Being the best version of yourself: a different take on Healthy Aging Month

Happy September, everyone! This month is Healthy Aging Month. Granted, you most likely don’t want to hear from the college student in this department, so please bear with me and read it anyway!

In this day and age, you see the focus spotlighting more complaints people have with growing older, whether it be health-related, changes in your body or its capabilities, or just feeling out of the loop with the latest trends or new technologies (and take my word for it, even I don’t have that all worked out, myself).  I’m going to sound a bit like my yoga teacher when I say this, but this month and every other month that follows should be a time to appreciate all your body has done and continues to be able to do as you age. It should also be a time to appreciate the memories and the benefits of having life experience under your belt. It is also a responsibility, and one that shouldn’t be taken lightly, because it is an opportunity to use that experience to be a leader or at least play a significant role in your community, whether that’s where you live or within your family, or whatever other community you identify as a part of.

While I don’t necessarily agree with HealthyAging.net’s notion of “reinventing yourself,” because I personally think you should simply strive to be the best version of your existing self, I think they make some pretty valid points that are probably left stated by them, so I’ll leave them to it. With that said, here are their tips for being the best you that you can be this Healthy Aging Month. And remember, it doesn’t have to end on the 30th.

10 Tips for Rein­vent­ing Your­self dur­ing Sep­tem­ber Is Healthy Aging® Month:

  • Do not act your age or at least what you think your cur­rent age should act like. What was your best year so far? 28? 40? Now? Pic­ture your­self at that age and be it. Some peo­ple may say this is denial, but we say it’s pos­i­tive think­ing and goes a long way toward feel­ing bet­ter about your­self. (Tip:  Don’t keep look­ing in the mir­ror, just FEEL IT!)
  • Be pos­i­tive in your con­ver­sa­tions and your actions every day. When you catch your­self com­plain­ing, check your­self right there and change the con­ver­sa­tion to some­thing pos­i­tive. (Tip: Stop watch­ing the police reports on the local news.)
  • Have neg­a­tive friends who com­plain all of the time and con­stantly talk about how awful every­thing is? Drop them. As cruel as that may sound, dis­tance your­self from peo­ple who do not have a pos­i­tive out­look on life. They will only depress you and stop you from mov­ing for­ward. Sur­round your­self with ener­getic, happy, pos­i­tive peo­ple of all ages and you will be hap­pier too. (Tip: Smile often. It’s con­ta­gious and wards off naysayers.)
  • Walk like a vibrant, healthy per­son. Come on. You can prob­a­bly do it. Ana­lyze your gait. Do you walk slowly because you have just become lazy or, per­haps, have a fear of falling? (Tip: Make a con­scious effort to take big strides, walk with your heel first, and wear com­fort­able shoes.)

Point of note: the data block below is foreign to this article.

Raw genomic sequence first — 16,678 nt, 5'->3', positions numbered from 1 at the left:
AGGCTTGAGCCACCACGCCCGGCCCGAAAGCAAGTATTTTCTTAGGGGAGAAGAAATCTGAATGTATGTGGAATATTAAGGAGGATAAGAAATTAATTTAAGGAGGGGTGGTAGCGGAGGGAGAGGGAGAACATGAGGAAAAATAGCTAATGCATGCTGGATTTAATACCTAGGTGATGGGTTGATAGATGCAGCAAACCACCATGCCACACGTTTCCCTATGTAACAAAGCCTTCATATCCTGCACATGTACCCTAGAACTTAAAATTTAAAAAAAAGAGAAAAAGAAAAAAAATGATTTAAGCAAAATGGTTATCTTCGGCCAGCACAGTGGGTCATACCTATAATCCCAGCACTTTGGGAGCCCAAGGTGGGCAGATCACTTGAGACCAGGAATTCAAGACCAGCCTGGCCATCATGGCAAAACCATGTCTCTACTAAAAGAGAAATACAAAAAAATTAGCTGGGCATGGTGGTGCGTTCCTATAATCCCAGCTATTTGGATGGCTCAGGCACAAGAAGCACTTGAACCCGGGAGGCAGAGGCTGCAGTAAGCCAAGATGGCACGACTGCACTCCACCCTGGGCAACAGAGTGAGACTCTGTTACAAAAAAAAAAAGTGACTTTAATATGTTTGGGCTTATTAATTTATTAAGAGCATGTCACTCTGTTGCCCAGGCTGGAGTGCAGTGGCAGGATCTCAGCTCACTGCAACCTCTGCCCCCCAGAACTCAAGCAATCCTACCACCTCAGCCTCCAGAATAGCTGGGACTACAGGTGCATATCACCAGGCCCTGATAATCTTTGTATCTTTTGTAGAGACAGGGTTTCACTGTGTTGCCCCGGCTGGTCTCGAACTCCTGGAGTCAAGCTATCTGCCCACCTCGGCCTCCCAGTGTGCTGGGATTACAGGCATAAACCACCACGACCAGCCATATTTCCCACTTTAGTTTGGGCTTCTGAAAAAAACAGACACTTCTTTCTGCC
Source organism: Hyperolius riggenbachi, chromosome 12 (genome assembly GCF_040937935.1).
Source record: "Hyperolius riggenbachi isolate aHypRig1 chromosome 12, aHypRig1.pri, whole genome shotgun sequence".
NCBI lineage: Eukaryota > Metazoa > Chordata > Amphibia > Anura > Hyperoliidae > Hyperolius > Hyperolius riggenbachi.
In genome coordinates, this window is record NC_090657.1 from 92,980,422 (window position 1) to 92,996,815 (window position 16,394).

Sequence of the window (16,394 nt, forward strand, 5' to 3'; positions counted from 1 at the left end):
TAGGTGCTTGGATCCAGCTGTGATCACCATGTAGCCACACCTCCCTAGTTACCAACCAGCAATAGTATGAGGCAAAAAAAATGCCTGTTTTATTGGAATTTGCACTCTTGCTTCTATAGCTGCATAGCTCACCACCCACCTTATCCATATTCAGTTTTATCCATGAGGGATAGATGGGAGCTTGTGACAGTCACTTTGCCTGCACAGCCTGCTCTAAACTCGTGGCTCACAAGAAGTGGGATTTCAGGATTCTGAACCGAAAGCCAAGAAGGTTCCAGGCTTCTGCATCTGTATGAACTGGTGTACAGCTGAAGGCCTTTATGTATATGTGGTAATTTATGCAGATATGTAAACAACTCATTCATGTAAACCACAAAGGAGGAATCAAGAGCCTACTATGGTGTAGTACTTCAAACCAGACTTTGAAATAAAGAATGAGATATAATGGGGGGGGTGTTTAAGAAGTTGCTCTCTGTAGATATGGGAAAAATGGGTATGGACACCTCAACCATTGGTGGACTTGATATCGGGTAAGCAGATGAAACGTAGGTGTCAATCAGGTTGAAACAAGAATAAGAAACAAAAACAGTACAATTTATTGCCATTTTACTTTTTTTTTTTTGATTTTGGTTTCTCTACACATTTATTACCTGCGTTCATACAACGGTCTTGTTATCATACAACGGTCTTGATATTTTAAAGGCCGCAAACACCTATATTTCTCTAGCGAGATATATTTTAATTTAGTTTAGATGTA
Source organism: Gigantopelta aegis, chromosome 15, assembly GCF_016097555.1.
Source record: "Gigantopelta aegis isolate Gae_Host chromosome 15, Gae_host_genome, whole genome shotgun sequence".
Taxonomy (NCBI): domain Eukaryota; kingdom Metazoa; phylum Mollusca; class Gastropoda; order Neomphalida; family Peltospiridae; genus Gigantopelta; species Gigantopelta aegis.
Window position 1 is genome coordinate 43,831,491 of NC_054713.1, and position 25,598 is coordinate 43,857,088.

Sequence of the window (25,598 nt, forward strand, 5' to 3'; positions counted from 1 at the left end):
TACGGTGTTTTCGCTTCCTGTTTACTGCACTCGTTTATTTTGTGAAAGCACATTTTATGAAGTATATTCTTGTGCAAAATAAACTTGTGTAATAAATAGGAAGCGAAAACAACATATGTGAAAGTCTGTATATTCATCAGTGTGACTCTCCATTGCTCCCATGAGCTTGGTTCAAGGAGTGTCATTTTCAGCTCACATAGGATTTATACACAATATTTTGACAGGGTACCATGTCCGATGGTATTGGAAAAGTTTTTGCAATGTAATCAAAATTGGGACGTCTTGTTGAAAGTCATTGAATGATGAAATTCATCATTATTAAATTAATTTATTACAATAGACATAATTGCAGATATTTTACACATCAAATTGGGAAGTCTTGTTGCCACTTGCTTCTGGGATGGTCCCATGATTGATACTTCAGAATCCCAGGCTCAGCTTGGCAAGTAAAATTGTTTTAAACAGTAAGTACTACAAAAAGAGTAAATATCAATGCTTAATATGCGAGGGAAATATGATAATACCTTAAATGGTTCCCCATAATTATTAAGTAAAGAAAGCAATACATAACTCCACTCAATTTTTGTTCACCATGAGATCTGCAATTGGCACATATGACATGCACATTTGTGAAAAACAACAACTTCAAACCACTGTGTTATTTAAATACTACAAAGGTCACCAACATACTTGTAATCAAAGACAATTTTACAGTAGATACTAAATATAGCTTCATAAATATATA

• Stand up straight! You can knock off the appear­ance of a few extra years with this trick your mother kept try­ing to tell you. Look at your­self in the mir­ror. Are you hold­ing your stom­ach in, have your shoul­ders back, chin up? Check out how much bet­ter your neck looks! Fix your stance and prac­tice it every day, all day until it is nat­ural. You will look great and feel bet­ter. (Tip: Your waist­line will look trim­mer if you fol­low this advice.)
  • How’s your smile? Research shows peo­ple who smile more often are hap­pier. Your teeth are just as impor­tant to your good health as the rest of your body. Not only is it the first thing peo­ple notice, but good oral health is a gate­way to your over­all well-being. (Tip: Go to the den­tist reg­u­larly and look into teeth whiten­ing. Noth­ing says old more than yel­low­ing teeth!)
  • Lonely? Stop brood­ing and com­plain­ing about hav­ing no friends or fam­ily. Do some­thing about it now. Right this minute. Pick up the phone, land­line, or cell and make a call to do one or more of the fol­low­ing: Vol­un­teer your time, Take a class,  Invite some­one to meet for lunch, brunch, din­ner, or cof­fee. (Tip: Vol­un­teer at the local pub­lic school to stay in touch with younger peo­ple and to keep cur­rent on trends, take a com­puter class or a tuto­r­ial ses­sion at your cell phone store to keep up with tech­nol­ogy, choose a new per­son every week for your din­ing out.)
  • Start walk­ing not only for your health but to see the neigh­bors. Have a dog? You’ll be amazed how the dog can be a con­ver­sa­tion starter. (Tip: If you don’t have time for a dog, go to your local ani­mal shel­ter and vol­un­teer. You will be thrilled by the puppy love!)
  • Make this month the time to set up your annual phys­i­cal and other health screen­ings. Go to the appoint­ments and then, hope­fully, you can stop wor­ry­ing about ail­ments for a while.
  • Find your inner artist. Who says tak­ing music lessons is for young school chil­dren? You may have an artist lurk­ing inside you just wait­ing to be tapped.  Have you always wanted to play the piano, vio­lin, or tuba? Have you ever won­dered if you could paint a por­trait or scenic in oil? What about work­ing in wood? (Tip: Sign up now for fall art or music classes and dis­cover your inner artist!)